48% of people felt that their parents strongly influenced their career path, while almost 40% felt pressured to follow their parents’ career advice.
More than half of people felt that their parents forced them to go to college (48% of Gen X, 57.6% of Millennials, and 57% of Gen Z).
Almost 2 in 3 parents said they were disappointed that their child did not follow their desired career.
The older we get, the more we are encouraged to spread our wings. This is especially the case for young adults who are in the midst of their self-discovery journeys and learning about what kind of life they want to make for themselves. Sometimes, though, parents feel strongly about the path their kids will take and might become an influential factor in their decision-making processes. We surveyed 210 parents and 810 currently employed people to learn more about their thoughts on parental influence pertaining to career choices.
How much pressure did people feel to consider their parents’ input? What kind of things did parents say to try and influence respondents in a certain direction? Were parents disappointed if their kids didn’t go down the route they wanted them to? Read on to learn more about the parent-child dynamic when it comes to determining one’s future.
Feeling the Heat
We started out by asking our respondents to describe how much their parents influenced their career path.
According to almost half of our respondents, their parents had a significant influence on their career path. Gen Zers felt the most as if they were being guided in a certain direction by their parents. Otherwise, it was a near-even 25% split on whether respondents felt moderate influence or not much influence at all from their parents.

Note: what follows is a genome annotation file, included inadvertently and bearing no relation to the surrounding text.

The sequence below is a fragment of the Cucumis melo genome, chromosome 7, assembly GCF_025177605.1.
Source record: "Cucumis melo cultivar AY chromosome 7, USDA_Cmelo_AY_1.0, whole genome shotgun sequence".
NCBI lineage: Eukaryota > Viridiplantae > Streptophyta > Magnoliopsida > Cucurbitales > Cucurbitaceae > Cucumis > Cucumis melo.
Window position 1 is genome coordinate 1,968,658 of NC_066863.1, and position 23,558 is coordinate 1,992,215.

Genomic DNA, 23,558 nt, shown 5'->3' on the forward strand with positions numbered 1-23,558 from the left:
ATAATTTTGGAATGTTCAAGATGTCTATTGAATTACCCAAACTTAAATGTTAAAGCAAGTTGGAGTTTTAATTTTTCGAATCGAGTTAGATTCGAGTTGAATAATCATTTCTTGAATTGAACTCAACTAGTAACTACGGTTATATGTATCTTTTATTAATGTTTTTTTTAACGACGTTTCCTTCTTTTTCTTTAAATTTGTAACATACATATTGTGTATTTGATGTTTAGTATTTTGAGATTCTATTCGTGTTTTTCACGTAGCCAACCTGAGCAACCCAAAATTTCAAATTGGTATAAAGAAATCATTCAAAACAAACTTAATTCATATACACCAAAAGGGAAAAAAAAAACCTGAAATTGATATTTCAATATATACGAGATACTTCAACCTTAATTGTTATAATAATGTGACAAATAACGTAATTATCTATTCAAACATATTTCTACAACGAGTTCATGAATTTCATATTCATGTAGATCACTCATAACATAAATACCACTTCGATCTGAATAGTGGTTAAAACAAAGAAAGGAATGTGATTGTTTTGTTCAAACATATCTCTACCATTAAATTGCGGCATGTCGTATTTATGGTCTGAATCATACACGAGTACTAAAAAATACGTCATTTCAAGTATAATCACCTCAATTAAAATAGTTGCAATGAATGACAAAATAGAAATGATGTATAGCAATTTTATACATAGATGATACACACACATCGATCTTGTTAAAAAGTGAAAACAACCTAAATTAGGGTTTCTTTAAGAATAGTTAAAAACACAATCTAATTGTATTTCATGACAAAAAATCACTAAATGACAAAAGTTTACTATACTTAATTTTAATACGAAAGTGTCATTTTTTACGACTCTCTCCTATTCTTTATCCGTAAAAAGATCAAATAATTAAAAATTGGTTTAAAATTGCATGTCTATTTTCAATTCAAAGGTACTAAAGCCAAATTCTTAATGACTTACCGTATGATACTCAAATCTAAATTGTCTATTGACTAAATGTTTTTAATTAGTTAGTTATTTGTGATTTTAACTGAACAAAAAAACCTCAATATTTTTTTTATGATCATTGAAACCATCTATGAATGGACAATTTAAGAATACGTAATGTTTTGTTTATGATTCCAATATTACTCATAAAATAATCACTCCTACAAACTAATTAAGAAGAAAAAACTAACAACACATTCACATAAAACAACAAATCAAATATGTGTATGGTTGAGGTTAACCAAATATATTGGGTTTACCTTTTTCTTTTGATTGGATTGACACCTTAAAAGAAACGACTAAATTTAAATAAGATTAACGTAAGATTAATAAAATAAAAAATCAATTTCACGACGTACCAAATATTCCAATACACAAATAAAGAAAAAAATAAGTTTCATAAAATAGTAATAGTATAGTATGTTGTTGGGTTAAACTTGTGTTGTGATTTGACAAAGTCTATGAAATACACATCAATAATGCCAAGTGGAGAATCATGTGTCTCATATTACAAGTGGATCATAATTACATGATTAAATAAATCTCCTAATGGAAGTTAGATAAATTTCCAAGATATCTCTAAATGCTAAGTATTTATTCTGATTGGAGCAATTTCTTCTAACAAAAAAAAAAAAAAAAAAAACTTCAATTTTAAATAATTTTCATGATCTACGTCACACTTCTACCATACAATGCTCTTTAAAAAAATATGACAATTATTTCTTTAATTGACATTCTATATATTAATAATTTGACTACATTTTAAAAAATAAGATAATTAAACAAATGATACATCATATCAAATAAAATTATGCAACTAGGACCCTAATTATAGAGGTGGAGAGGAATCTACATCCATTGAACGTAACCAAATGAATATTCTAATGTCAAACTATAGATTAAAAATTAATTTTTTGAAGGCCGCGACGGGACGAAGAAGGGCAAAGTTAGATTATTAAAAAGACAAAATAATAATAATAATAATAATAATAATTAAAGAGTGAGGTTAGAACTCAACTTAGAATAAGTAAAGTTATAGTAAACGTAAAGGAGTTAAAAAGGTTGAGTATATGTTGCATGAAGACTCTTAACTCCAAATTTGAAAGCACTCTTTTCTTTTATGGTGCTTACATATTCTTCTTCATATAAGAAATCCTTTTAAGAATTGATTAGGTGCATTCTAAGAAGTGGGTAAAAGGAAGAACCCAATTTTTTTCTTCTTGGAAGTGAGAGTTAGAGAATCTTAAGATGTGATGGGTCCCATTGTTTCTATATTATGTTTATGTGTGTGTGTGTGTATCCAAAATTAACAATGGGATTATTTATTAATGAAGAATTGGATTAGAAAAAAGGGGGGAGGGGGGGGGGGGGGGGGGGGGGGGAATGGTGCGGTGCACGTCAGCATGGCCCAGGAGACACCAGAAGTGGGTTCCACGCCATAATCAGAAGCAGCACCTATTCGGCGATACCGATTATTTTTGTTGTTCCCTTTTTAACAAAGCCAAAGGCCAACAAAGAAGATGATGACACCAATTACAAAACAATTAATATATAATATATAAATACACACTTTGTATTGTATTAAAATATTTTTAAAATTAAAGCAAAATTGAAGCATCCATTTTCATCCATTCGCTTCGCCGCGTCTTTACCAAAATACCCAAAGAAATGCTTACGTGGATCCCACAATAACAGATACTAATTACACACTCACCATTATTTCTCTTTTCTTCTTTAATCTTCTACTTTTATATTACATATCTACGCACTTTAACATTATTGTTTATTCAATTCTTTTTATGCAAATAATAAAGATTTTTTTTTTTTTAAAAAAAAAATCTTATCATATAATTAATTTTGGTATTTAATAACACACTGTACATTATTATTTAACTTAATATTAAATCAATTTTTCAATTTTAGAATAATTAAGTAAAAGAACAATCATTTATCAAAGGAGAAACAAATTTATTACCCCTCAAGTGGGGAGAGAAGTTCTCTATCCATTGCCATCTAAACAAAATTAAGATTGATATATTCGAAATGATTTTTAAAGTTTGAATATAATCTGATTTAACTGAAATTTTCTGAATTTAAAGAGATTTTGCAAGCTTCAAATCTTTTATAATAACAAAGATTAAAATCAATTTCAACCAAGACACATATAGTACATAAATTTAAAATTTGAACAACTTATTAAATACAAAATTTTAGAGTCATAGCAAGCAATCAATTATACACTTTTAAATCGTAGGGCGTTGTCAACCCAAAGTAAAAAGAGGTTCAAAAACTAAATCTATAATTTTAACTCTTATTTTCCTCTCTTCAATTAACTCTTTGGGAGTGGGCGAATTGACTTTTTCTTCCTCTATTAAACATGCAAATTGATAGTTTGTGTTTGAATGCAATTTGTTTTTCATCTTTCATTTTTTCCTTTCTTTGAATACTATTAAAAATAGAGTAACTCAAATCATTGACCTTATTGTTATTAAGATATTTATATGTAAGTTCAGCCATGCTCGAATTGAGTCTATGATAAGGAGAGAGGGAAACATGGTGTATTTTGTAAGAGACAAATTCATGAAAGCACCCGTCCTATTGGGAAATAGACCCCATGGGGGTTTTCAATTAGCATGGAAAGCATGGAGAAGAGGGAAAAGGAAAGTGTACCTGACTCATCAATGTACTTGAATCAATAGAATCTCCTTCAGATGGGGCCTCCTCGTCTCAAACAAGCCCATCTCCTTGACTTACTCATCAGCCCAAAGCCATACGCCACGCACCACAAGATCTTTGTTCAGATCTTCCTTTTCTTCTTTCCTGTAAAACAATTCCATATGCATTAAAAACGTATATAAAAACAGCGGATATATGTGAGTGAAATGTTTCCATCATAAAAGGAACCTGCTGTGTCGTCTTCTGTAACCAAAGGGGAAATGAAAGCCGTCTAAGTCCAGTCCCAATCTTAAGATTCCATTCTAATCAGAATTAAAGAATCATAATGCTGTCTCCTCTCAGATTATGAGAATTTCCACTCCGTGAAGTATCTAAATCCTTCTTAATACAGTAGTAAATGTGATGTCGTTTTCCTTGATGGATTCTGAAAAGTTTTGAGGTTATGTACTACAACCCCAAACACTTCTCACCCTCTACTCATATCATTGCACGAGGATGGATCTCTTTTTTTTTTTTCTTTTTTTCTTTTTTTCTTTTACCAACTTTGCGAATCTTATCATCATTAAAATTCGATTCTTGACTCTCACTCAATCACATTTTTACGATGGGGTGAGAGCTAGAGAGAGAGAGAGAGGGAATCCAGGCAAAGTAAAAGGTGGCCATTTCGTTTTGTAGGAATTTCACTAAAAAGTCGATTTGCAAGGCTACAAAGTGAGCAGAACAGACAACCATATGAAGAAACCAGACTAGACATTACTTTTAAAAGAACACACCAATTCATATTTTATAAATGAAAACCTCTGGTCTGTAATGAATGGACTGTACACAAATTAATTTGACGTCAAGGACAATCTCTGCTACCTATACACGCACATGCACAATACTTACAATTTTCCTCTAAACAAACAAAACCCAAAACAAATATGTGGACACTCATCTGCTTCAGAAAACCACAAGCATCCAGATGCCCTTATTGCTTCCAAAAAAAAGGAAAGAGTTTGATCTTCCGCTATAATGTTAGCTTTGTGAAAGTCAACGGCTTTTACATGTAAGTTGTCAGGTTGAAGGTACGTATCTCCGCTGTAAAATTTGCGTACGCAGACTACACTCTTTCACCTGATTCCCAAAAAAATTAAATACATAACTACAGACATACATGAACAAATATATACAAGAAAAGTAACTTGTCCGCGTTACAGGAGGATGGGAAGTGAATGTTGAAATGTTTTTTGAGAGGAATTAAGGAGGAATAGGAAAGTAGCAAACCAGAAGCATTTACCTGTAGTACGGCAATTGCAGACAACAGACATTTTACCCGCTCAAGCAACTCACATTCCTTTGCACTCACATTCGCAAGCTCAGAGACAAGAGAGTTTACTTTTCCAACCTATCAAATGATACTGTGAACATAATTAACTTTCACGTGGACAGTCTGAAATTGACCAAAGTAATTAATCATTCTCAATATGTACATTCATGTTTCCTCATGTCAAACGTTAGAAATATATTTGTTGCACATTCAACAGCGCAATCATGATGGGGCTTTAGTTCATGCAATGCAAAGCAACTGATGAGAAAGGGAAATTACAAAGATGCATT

This influence translated into pressure for just about 40% of respondents, with Gen Zers feeling less heat than millennials and Gen Xers, despite their parents influencing them the most in the first place. This generational split remained consistent among people who said they felt moderate or no pressure at all. Naturally, parents rarely felt the need to influence their childrens’ career decisions at a very young age but started to ramp up when they turned 10 years old.
Parents should be aware of the effects — both good and bad — that they might have on their kids based on the values they impart on them. For example, parents with high academic standards might admonish their children for not being at the top of their class or criticize them for choosing an arts program instead of a more traditional career path like law or medicine. On the other hand, a child whose parents are more open-minded might feel more inclined to explore different careers, free of influence.
This Is Best for You
Next, we compared children’s and parents’ perspectives on why they suggested certain career paths and tried to find out more about the tactics used to convince children to pursue a certain profession.